Posted by: catalinamuseum | 02/25/2010

The Catalina Island Diet

As diets go, eating philosophies are a dime a dozen these days, and many of them along the line of getting ourselves out of the processed corner we have been cooked into by returning to a supposed older generation’s habit of consuming more whole foods.  Yet after seeing much of the cooking advice given in the old Catalina Islander newspaper archives, I am not sure if dietitians haven’t resorted to nostalgia and idealized the nutrition of our grandparents.  In fact, in the 1930s people were trying to get away from their grandmother’s cooking habits in order to put, in their idea, a more “healthy” offering on the table.

I found this nutrition advice article in the September 1931 Catalina Islander quite by accident and felt it was too silly not to share it with you here.  Hopefully this “vintage diet” will make you laugh, as it did all of us in the Research Center.  You can decide for yourself whether or not to take the advice that was given to these 1930s housewives:

Budgeting Calories – by Jane Rogers

Fewer, Well-Seasoned Vegetable Dishes Replace Quantity Offers of Grandmother’s Day

There was a time, not so long ago at that, when the house-wife felt it necessary that the principal meal of the day should always include three or four, or on special occasions even five, vegetable dishes.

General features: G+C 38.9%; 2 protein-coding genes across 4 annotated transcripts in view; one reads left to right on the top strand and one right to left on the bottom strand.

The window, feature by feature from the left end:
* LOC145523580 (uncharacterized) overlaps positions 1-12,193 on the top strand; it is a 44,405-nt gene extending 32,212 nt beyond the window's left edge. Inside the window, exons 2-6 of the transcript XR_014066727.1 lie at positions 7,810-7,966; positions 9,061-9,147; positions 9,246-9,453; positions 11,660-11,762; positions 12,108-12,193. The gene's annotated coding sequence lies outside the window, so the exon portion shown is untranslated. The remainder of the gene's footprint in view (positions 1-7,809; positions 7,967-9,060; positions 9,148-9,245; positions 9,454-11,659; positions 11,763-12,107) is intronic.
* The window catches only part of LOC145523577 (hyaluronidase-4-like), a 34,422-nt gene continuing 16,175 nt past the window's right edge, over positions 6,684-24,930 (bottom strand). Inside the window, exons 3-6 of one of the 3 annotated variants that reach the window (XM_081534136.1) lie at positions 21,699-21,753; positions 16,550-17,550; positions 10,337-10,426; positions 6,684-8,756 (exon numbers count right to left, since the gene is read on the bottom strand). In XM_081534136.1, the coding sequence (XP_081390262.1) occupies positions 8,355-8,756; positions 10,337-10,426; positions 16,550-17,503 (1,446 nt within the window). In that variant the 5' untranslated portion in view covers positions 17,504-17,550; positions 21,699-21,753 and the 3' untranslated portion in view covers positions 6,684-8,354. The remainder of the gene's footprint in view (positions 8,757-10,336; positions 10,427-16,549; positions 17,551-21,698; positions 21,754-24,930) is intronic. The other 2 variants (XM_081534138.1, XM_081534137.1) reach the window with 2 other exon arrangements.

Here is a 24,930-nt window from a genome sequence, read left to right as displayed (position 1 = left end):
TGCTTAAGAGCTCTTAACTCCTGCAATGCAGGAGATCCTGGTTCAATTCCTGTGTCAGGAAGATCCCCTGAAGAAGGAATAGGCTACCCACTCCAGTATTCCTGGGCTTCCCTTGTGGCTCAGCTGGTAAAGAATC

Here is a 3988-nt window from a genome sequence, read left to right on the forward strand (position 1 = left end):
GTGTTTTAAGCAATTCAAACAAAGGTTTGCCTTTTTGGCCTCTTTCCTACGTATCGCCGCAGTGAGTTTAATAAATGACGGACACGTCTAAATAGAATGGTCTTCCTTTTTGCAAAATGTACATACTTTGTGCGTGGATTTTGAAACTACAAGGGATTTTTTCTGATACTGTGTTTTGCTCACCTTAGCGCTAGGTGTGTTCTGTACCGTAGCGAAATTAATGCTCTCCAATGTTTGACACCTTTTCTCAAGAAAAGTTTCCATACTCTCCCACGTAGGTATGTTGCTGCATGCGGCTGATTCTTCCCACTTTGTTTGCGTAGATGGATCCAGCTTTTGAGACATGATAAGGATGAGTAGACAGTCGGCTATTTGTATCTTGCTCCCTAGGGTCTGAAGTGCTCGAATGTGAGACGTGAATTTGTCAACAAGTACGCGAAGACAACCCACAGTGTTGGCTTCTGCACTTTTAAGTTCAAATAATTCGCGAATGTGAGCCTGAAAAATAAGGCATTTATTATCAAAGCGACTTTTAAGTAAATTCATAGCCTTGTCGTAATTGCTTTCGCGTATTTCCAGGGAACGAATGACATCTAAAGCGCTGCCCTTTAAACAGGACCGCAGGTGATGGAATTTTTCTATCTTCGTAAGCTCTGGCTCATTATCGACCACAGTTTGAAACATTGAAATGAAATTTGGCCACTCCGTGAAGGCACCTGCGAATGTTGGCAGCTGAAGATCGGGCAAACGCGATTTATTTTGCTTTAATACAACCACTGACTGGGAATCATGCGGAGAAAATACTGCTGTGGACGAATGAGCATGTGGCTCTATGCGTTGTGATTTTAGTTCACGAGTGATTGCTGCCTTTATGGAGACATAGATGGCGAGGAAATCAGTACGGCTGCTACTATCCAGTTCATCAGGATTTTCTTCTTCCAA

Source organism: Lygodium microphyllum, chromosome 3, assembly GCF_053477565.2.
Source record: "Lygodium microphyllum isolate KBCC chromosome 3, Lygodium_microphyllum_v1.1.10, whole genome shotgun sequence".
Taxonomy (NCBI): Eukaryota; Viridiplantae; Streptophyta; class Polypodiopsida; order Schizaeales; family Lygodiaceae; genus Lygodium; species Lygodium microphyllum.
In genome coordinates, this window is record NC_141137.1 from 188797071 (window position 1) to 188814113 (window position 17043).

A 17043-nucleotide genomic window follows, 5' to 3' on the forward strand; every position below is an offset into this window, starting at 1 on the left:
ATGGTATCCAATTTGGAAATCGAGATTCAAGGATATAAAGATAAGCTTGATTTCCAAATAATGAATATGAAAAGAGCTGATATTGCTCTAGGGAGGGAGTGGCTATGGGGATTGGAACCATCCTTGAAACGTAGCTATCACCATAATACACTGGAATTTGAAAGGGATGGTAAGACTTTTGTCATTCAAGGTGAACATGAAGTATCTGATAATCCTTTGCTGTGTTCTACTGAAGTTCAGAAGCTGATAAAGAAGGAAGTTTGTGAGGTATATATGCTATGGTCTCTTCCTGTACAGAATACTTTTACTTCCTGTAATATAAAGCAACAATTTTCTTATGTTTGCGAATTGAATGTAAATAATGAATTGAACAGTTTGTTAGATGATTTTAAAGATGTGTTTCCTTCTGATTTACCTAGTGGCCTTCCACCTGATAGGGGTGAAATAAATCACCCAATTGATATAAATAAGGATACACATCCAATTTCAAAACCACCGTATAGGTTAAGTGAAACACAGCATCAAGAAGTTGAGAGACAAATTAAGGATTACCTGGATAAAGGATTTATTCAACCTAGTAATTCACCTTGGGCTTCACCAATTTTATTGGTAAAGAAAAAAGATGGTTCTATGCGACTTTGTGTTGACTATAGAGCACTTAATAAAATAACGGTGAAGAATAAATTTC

Tables groaned under the weight of vegetables – potatoes, corn, beets, tomatoes, and carrots – and the strange part is that everyone accepted this as a matter of course.

Today, the housewife with one eye cocked toward the family budget and a wealth of dietetic and culinary advice at her fingertips, has learned how to limit the vegetable courses to two or possibly three dishes, and still meet all other demands of health and appetite.

Science has taught her that it is possible to provide all the vitamins, calories and other food elements needed by active people without stuffing them until they resembled the proverbial Thanksgiving turkey.

But along with the reduction in the quantity of foods served has come an added responsibility for the quality of the dishes.  The few vegetables should be served more attractively and with flavor more in mind than were the four or five dishes of grandmother’s day.

In France, methods of seasoning that give added zest to vegetable dishes have long been familiar to all experienced cooks and one of the seasoning agents more frequently used for this purpose is sugar.  A small amount – just a dash – helps to restore the natural sweetness which the vegetables lose after being picked, and when two or more vegetables are cooked together it tends to blend their contrasting flavors.

A few housewives have long used a little sugar in cooking certain vegetables, but not until recently has its use been general with green vegetables as a whole.

The sugar has another value recognized by science, but not so widely known to housewives.  It is a quickly assimilated energy food which becomes available for muscular use within a short time after it is eaten.

Thus, with this new trick of seasoning, not only is the flavor enhanced, but the food value of the dish as well.

So – to sum up, eat fewer vegetables and add more sugar.  Sounds like a great cooking philosophy to me!


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